Legally, in fact, the right of individuals to strong cryptographic technology has never been affirmed, even as privacy and surveillance concerns have prompted companies like Google, Apple and, more recently, WhatsApp and WordPress, to encrypt their devices and platforms by default.Thanks to the "Crypto Wars" of the 1990s, legal scholars have debated the ways in which cryptographic research and technology might qualify for constitutional protection. Typically, however, these reflections have focused on interpretations of the First Amendment and the Fifth Amendment: the First, through the reasoning that code is speech, and the Fifth for its particular protection of the "liberty" to pursue one's chosen profession.Yet the federal government's own decision to regard encryption technology as a weapon seems to suggest another constitutional lens: the Second Amendment, via the "right to bear arms."***In the United States, restrictions on non-governmental uses of cryptography go back to at least 1977, when a member of the National Security Agency sent a letter to the IEEE warning that some of the material to be presented at a Cornell cryptography conference might run afoul of weapons export regulations.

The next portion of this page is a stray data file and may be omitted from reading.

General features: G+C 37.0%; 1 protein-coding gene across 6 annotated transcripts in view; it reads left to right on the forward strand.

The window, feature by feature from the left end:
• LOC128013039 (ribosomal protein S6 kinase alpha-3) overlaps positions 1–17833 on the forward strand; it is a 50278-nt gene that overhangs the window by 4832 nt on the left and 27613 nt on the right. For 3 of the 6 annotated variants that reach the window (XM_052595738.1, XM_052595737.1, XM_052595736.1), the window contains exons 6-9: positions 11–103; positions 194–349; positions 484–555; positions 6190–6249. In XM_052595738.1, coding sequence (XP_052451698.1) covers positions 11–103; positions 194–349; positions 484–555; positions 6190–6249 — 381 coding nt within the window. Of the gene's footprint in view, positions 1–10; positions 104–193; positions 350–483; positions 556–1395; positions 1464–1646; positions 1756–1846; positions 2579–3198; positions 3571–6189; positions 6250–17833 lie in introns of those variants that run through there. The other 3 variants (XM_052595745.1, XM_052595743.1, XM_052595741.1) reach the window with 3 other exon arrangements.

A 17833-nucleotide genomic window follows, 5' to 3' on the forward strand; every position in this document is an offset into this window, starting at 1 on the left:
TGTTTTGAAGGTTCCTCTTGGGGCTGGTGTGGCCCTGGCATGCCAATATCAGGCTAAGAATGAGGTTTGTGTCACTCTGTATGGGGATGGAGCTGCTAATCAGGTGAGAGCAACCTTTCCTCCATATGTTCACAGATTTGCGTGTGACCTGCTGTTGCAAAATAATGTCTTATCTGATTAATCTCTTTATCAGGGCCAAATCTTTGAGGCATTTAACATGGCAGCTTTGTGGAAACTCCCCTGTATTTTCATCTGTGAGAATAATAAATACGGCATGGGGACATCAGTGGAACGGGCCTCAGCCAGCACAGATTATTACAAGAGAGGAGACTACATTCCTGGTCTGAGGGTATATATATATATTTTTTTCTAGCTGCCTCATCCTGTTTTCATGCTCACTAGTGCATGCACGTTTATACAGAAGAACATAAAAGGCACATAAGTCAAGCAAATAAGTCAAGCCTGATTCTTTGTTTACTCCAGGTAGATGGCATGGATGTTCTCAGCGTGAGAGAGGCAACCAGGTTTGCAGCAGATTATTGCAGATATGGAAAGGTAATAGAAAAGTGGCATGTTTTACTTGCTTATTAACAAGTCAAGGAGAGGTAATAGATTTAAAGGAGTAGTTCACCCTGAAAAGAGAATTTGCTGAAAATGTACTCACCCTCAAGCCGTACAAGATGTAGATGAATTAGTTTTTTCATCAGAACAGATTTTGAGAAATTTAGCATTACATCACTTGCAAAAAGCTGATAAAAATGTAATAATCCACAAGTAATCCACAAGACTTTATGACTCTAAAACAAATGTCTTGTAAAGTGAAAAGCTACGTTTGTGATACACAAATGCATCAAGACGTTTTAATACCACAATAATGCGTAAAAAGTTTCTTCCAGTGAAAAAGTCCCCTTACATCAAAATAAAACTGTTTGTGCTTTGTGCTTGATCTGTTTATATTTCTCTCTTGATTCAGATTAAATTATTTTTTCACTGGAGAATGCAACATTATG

Legal proceedings over the right to encrypt have been largely inconclusive
Additional regulatory changes in the early 2000s further relaxed the export restrictions, making the use of PGP and other open-source software legal for individuals to transport and use. But legal proceedings over the right to encrypt have been largely inconclusive.For example, the three-year investigation of Zimmermann was eventually dropped, but without explanation. And while in 1999 researcher Daniel Bernstein secured a win against the Department of Justice in the 9th circuit, a series of legal technicalities accompanied by a big change in ITAR meant that the case was ultimately dismissed in 2003 without being decided.Meanwhile, "Software (including their cryptographic interfaces) capable of maintaining secrecy or confidentiality of information or information systems" remains on the ITAR Munitions List today—and the export of more sophisticated encryption software is still subject to both government oversight and a complex licensing process.
"The Second Amendment extends, prima facie, to all instruments that constitute bearable arms, even those that were not in existence at the time of the founding."
Unless online banking is suddenly outlawed, the "dangerous" uses of strong encryption are somewhat beside the point